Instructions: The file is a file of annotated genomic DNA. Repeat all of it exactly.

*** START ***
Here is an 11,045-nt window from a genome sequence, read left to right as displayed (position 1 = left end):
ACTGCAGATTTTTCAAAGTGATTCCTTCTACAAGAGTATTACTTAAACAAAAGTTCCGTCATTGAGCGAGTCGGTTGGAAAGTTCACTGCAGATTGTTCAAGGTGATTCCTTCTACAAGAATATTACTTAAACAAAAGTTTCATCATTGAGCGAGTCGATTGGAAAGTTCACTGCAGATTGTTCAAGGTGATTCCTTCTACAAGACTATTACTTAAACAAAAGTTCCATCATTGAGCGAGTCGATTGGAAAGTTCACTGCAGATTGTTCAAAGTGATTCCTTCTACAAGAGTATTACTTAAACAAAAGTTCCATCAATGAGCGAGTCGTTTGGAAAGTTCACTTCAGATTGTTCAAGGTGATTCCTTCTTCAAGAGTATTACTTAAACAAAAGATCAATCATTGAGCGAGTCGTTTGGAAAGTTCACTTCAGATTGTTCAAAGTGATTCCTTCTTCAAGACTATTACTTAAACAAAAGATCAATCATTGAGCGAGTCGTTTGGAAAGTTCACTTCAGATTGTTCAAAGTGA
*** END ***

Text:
Here is an 11,045-nt window from a genome sequence, read left to right as displayed (position 1 = left end):
ACTGCAGATTTTTCAAAGTGATTCCTTCTACAAGAGTATTACTTAAACAAAAGTTCCGTCATTGAGCGAGTCGGTTGGAAAGTTCACTGCAGATTGTTCAAGGTGATTCCTTCTACAAGAATATTACTTAAACAAAAGTTTCATCATTGAGCGAGTCGATTGGAAAGTTCACTGCAGATTGTTCAAGGTGATTCCTTCTACAAGACTATTACTTAAACAAAAGTTCCATCATTGAGCGAGTCGATTGGAAAGTTCACTGCAGATTGTTCAAAGTGATTCCTTCTACAAGAGTATTACTTAAACAAAAGTTCCATCAATGAGCGAGTCGTTTGGAAAGTTCACTTCAGATTGTTCAAGGTGATTCCTTCTTCAAGAGTATTACTTAAACAAAAGATCAATCATTGAGCGAGTCGTTTGGAAAGTTCACTTCAGATTGTTCAAAGTGATTCCTTCTTCAAGACTATTACTTAAACAAAAGATCAATCATTGAGCGAGTCGTTTGGAAAGTTCACTTCAGATTGTTCAAAGTGA